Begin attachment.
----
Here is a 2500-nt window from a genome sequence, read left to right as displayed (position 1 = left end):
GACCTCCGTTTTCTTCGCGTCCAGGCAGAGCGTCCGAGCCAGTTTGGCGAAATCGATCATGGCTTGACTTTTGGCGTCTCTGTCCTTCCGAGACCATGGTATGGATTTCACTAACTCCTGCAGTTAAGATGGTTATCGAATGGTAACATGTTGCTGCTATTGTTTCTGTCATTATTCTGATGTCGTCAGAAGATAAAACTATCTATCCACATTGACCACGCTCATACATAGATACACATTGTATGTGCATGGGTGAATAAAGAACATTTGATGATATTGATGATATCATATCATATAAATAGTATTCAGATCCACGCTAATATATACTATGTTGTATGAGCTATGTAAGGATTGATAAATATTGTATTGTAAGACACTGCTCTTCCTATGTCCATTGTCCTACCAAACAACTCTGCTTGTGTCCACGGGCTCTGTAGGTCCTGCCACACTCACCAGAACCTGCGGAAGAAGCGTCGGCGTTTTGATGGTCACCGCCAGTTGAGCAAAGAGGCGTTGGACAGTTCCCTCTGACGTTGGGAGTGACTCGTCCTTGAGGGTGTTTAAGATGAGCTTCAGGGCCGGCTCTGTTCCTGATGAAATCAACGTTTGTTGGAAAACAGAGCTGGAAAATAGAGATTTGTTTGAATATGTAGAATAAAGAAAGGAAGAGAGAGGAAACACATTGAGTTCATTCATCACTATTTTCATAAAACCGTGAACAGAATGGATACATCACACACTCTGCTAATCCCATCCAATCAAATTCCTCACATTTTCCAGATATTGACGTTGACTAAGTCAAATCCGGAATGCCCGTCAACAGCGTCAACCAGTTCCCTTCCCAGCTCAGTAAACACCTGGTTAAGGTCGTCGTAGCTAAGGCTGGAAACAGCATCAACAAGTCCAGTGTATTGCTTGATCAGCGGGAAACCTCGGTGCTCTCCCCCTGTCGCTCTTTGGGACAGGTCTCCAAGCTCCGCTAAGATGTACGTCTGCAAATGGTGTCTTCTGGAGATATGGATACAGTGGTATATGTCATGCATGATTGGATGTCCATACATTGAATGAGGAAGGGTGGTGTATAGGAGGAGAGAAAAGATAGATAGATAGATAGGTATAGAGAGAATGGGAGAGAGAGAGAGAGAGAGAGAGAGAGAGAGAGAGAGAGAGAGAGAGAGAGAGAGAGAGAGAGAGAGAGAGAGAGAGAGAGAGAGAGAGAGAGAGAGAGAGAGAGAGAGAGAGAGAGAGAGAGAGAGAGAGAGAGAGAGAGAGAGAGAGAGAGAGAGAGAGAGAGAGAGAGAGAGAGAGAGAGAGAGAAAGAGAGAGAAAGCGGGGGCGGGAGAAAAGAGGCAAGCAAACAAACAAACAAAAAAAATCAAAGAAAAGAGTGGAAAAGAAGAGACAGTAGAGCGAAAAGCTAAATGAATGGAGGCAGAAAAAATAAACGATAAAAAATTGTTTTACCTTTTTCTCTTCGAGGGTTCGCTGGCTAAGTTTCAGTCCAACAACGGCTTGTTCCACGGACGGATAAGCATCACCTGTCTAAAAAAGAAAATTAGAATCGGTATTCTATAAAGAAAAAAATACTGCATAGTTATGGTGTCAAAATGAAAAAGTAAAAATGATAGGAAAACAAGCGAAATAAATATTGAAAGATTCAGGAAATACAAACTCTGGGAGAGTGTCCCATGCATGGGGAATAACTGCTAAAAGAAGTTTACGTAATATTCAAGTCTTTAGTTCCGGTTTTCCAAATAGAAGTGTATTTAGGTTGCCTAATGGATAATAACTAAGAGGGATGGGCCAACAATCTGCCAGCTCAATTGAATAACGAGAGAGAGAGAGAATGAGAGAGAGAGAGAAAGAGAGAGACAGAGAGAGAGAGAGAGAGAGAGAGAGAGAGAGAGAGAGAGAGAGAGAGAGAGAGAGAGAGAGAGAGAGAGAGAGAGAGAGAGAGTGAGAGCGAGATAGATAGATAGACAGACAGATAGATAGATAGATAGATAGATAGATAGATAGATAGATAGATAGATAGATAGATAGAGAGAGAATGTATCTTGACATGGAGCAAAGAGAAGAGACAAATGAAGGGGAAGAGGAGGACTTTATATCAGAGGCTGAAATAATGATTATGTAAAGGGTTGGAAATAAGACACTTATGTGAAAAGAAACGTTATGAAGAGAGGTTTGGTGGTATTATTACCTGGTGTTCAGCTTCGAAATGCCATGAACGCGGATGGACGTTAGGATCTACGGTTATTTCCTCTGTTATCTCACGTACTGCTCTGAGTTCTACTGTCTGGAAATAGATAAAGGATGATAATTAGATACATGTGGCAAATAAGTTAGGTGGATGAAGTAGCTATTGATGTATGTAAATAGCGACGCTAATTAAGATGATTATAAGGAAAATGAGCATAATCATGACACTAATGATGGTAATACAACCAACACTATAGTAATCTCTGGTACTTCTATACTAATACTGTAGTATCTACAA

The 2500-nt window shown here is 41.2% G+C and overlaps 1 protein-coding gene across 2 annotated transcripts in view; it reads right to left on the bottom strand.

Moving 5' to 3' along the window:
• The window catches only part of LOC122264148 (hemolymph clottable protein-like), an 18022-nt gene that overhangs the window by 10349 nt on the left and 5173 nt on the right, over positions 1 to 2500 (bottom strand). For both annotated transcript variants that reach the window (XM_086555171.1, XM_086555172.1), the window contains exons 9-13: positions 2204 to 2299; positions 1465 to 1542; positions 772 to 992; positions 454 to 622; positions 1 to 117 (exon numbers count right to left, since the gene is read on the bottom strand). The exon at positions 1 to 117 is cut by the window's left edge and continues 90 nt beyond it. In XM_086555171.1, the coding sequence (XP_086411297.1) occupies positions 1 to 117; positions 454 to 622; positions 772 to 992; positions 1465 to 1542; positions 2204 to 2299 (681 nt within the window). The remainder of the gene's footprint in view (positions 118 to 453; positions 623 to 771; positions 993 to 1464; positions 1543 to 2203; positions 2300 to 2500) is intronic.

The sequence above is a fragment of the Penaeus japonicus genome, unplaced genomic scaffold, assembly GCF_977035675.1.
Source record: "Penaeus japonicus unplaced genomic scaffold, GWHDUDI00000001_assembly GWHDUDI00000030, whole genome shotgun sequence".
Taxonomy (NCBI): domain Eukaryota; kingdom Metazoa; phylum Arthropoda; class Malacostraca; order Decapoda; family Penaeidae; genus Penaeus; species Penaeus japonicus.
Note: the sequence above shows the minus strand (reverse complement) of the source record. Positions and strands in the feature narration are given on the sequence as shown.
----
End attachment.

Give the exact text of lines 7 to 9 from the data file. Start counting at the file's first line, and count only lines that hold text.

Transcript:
Source record: "Penaeus japonicus unplaced genomic scaffold, GWHDUDI00000001_assembly GWHDUDI00000030, whole genome shotgun sequence".
Taxonomy (NCBI): domain Eukaryota; kingdom Metazoa; phylum Arthropoda; class Malacostraca; order Decapoda; family Penaeidae; genus Penaeus; species Penaeus japonicus.
Note: the sequence above shows the minus strand (reverse complement) of the source record. Positions and strands in the feature narration are given on the sequence as shown.